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6th-8th Grade Math: Practice & Review55 chapters | 469 lessons

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Lesson Transcript

Instructor:
*Kevin Newton*

Kevin has edited encyclopedias, taught middle and high school history, and has a master's degree in Islamic law.

In this lesson, we're going to learn how to multiply and divide monomials. As you can imagine, this is a very important skill that much of algebra (and even more advanced math) depends upon.

One of the most confusing parts about starting to study algebra and higher mathematics is how in the world that a letter can be a number. By now, you've probably figured out that a **variable** is simply a letter that represents a number. You don't know what that number is and more often than not, it's your job to figure out what it is.

So, how can something like 5*x* be just one number? Well, that's what a **monomial** is. It's a number that has been reduced as far as it can be reduced and has only one term. Therefore, 9 is a monomial, but so is 328*x* to the 42nd power. They're both as simple as we can make them. The fact that one is an exponent doesn't matter as long as it's a whole positive number, and the fact that there is a coefficient, or the number in front of the variable, doesn't matter either.

Okay, that's all pretty easy, but now you've got your math teacher wanting you to multiply or divide these things! How do you do that? Luckily for you, that's what this lesson is going to focus on.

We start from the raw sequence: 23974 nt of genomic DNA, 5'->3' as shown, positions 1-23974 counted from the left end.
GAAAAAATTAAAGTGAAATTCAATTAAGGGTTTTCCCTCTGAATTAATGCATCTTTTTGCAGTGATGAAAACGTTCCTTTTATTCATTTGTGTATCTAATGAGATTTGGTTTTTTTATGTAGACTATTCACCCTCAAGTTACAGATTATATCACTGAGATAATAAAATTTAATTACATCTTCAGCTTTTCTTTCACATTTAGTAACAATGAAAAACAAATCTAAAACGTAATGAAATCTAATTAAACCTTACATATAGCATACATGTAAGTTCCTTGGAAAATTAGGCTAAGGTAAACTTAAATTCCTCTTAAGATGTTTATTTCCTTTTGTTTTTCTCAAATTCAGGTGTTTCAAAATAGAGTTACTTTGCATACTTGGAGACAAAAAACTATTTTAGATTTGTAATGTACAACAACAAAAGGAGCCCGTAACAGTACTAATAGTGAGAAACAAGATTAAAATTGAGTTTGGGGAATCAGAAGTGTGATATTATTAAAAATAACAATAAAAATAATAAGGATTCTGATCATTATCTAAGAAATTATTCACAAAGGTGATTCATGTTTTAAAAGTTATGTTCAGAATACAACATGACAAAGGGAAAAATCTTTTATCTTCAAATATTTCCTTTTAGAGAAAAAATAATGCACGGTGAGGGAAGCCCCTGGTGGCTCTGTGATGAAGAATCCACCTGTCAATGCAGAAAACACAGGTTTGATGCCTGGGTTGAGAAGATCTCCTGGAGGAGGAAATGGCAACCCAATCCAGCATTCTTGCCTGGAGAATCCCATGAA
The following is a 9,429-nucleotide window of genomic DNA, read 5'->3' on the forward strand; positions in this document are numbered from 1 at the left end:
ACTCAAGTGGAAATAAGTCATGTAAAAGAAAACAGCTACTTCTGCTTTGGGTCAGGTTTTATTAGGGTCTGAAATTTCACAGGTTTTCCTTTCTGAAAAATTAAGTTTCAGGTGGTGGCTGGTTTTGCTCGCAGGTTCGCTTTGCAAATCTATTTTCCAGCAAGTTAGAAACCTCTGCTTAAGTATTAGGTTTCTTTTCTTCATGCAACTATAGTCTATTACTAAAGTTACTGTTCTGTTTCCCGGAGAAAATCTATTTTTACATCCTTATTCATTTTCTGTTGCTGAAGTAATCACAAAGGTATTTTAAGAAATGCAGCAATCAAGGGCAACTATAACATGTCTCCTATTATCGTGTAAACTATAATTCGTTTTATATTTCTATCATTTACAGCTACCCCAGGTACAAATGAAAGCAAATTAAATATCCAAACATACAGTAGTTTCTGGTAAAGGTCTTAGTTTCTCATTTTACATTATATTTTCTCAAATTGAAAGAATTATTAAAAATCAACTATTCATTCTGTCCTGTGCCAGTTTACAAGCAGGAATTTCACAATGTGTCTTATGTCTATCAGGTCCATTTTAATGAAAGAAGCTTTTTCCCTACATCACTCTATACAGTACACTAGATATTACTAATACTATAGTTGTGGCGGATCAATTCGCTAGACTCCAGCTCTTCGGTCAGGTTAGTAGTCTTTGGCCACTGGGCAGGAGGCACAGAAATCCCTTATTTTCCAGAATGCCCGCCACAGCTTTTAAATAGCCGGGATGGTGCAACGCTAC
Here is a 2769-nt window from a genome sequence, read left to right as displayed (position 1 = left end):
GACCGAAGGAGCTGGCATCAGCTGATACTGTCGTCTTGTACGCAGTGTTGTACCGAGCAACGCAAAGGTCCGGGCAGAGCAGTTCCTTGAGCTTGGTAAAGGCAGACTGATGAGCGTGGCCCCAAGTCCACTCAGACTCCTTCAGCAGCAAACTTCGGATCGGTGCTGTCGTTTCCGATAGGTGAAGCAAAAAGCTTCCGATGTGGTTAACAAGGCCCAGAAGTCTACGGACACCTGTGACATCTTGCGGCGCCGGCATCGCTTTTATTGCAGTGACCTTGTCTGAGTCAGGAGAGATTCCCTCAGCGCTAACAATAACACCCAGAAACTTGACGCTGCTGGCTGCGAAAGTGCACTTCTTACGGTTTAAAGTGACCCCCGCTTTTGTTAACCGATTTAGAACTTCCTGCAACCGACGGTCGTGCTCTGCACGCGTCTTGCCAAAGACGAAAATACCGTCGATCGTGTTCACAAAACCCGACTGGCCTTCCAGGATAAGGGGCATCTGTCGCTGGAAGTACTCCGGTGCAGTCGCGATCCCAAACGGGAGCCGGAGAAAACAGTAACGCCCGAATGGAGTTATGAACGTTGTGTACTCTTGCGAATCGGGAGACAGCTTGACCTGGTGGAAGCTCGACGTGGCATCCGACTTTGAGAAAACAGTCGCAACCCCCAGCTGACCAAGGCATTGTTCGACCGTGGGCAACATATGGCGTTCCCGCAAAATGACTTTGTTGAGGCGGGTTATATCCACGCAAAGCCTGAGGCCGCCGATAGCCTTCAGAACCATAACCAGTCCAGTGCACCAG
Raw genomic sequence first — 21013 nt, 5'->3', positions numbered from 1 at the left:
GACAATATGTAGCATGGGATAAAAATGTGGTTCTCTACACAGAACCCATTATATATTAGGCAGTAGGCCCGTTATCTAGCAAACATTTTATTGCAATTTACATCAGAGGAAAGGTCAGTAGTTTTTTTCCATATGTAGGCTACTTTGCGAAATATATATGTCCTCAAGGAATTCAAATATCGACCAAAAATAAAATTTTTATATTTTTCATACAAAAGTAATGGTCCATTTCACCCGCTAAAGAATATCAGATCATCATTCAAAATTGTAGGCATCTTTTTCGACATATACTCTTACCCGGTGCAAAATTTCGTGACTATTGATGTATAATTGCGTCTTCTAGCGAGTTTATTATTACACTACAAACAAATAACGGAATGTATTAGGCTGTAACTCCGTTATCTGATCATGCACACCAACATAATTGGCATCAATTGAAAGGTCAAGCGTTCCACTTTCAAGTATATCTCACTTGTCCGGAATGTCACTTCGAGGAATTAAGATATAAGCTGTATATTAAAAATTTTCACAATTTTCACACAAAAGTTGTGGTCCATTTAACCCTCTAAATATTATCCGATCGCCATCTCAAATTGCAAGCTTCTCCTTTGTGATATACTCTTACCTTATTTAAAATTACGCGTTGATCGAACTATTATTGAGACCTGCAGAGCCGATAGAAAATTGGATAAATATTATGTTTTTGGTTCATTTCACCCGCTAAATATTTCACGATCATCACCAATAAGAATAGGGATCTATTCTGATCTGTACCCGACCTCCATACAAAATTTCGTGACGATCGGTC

To multiply a monomial by a known number, simply multiply the coefficient by that number. Remember that *x* by itself has a coefficient of just 1. Remember that it is understood that the coefficient is being multiplied with the variable. Therefore, if you were to multiply *x* by 5, the resulting answer is 5*x*. Likewise, if you were to multiply 6*x* by 4, the resulting answer is 24*x*. You can even do this with decimals: 0.5 * 8*x* comes out to 4*x*. If you want, you can check these by substituting any number for *x*. You can even choose a completely irrational number like pi and the math still holds.

But, what if you're going to multiply a monomial by another variable or even another monomial. In that case, multiply the coefficients together to get the coefficient part of the answer, and then multiply the variables by each other. But wait, how do you multiply variables?

Think about it like this: if you multiply 3 by 3, you get 9. What's another way of saying that? If you guessed 3^2, you'd be right. Therefore, any variable multiplied by itself is simply itself squared. As a result, if we were to multiply 3*x* by 4*x*, you'd end up with 12x^2.

That's all fine and good for multiplying monomials, but what about dividing them? Luckily, that's just as easy. If you are just dividing by a known number, simply divide it into the coefficient. Therefore, 4*x* divided by 2 is 2*x*. Wait a minute, what if it isn't so clear cut? What if you were dividing 3*x* by 2? In that case, your coefficient becomes 3/2, leaving you with an answer of 3/2*x*.